She uses the idea of “disquieting muses” as a metaphor for her inability to meet the societal demands expected by her mother.
She uses the idea of “disquieting muses” as a metaphor for her inability to meet the societal demands expected by her mother.Tags: Solving Equations Word Problems WorksheetMathematical Problem Solving ExamplesTruck Wash Business PlanStrategies In Business PlanningPerfekte BewerbungsanschreibenMesopotamia EssayEssays On The Scientific RevolutionHow To Write Thesis Statements For Research Papers
She mentions how the contrast of the red “against fifty variants of green” (19) draws attention to the couch and Yadwigha lying upon it, making her seem even more stunning simply because she poses on something unexpected.
In the second stanza, Plath addresses the complaints of critics that Yadwigha must choose between the natural green of the jungle and “the fashionable monde of the red couch” (10).
The female snake charmer who is the focus of “The Snake Charmer” appears in the background of “The Dream,” where she is once again playing a pipe of some kind.
The environments of both paintings are also very similar: both take place in a jungle setting under the same full moon, though “The Dream” is certainly far more diverse in both plant and animal matter.
Both sets of muses are certainly disquieting, but de Chirico's are more physically disturbing, while Plath's seem to be purposefully trying to make her feel inadequate and insecure in herself.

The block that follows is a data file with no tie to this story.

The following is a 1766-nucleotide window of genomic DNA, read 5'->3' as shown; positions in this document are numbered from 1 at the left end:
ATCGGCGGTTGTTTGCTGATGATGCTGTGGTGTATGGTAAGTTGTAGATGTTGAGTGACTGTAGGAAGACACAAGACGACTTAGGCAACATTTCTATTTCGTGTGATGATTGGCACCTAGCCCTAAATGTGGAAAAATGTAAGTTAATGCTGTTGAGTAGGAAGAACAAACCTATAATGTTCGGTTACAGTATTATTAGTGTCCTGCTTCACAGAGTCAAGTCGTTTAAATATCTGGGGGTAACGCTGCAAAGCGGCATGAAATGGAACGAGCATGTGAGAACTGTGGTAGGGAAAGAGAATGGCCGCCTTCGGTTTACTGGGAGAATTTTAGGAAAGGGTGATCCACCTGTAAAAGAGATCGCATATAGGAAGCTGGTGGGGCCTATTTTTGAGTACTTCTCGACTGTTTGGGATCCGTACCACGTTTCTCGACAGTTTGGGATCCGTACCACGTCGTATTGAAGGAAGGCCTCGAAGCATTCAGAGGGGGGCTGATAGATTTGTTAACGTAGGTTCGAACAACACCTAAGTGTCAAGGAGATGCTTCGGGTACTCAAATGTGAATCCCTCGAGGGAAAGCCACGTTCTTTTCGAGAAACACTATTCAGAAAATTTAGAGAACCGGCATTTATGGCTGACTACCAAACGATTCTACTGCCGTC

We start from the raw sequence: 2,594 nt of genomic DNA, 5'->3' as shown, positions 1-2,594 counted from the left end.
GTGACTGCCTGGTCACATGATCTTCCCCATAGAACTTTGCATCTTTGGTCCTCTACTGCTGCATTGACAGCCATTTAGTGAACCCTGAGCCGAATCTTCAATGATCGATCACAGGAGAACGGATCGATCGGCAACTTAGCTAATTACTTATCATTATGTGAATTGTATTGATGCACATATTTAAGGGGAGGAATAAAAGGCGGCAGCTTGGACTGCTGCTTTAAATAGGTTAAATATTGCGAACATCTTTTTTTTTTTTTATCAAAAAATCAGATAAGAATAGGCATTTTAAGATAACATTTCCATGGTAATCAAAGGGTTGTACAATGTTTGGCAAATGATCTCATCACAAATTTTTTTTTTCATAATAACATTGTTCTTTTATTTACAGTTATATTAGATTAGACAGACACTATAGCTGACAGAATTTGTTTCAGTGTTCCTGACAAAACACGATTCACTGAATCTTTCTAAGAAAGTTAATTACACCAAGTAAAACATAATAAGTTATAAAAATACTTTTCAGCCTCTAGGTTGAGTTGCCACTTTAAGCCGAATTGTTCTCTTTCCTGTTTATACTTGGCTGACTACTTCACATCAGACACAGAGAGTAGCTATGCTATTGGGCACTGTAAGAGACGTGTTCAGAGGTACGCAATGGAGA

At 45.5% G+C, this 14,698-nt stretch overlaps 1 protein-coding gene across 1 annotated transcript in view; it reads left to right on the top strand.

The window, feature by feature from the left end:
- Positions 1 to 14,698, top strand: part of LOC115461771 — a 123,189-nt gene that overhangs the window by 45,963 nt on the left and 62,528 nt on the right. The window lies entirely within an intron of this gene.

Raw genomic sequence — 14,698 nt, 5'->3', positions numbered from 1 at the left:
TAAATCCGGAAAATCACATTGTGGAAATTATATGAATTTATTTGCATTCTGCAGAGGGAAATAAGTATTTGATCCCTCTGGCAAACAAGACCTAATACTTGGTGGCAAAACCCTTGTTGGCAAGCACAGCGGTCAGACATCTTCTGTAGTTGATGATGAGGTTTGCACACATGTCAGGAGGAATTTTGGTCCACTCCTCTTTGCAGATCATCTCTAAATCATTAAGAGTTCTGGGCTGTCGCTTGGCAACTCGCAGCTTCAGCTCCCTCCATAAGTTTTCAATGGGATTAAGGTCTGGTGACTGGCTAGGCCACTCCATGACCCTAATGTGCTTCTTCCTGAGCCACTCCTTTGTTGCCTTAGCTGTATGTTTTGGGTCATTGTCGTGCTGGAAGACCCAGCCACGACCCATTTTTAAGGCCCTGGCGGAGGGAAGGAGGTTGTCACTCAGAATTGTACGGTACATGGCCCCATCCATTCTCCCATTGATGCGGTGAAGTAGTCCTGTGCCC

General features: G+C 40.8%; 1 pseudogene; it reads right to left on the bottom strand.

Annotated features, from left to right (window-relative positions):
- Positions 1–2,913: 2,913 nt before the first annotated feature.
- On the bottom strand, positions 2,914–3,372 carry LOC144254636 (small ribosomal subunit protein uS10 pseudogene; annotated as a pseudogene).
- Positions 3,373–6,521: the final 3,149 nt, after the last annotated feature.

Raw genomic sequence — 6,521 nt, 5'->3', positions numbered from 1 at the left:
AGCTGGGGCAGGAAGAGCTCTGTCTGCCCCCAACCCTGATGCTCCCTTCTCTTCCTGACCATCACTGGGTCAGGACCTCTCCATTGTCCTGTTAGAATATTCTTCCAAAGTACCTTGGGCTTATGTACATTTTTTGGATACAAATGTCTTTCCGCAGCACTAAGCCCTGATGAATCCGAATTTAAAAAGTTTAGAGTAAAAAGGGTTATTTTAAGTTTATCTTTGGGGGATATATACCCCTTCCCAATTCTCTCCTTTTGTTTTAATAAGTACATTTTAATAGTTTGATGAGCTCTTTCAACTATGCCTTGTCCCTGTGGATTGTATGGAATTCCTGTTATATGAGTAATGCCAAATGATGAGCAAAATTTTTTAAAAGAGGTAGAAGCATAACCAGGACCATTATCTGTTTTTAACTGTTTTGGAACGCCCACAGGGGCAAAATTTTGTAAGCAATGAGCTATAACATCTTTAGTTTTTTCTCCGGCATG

Her inability to dance with the other children of her age or properly play the piano always disappointed these muses, even though her mother seemed to always love her.In these cases, she uses both the titles of the paintings and the titles’ connotations in order to express her own internal desires.Regardless of the way in which she uses these works of art in her poetry, it is clear that she gains inspiration from them.After all, when a person dreams at night, they do not typically include their bed in the dream.It is these very criticisms that Plath responds to nearly 50 years later.Only the last stanza of Plath's “The Disquieting Muses” properly describes the painting that inspired her.In this last stanza, she describes the muses as standing “their vigil in gowns of stone / Faces blank as the day I was born” (50-51).The tone of the poem is very against choosing one world over the other, suggesting that Plath thinks both can exist together, complementing rather than opposing each other.When Henri Rousseau first unveiled his masterpiece “The Dream” in 1910, it was immediately recognized as beautiful but was also widely misunderstood. As Rousseau once explained, “The woman on the sofa dreams that she has been transferred to this forest and she listens to the sound of the snake charmer.” Many critics simply could not understand why, if the woman is transported to the jungle via a dream, would the sofa on which she reclines appear with her.“The Snake Charmer” was first shown in 1907, bringing Rousseau much acclaim in the art world and possibly helping to shape the development of surrealism (Babb).This painting is clearly an influence on “The Dream,” which was first shown three years later.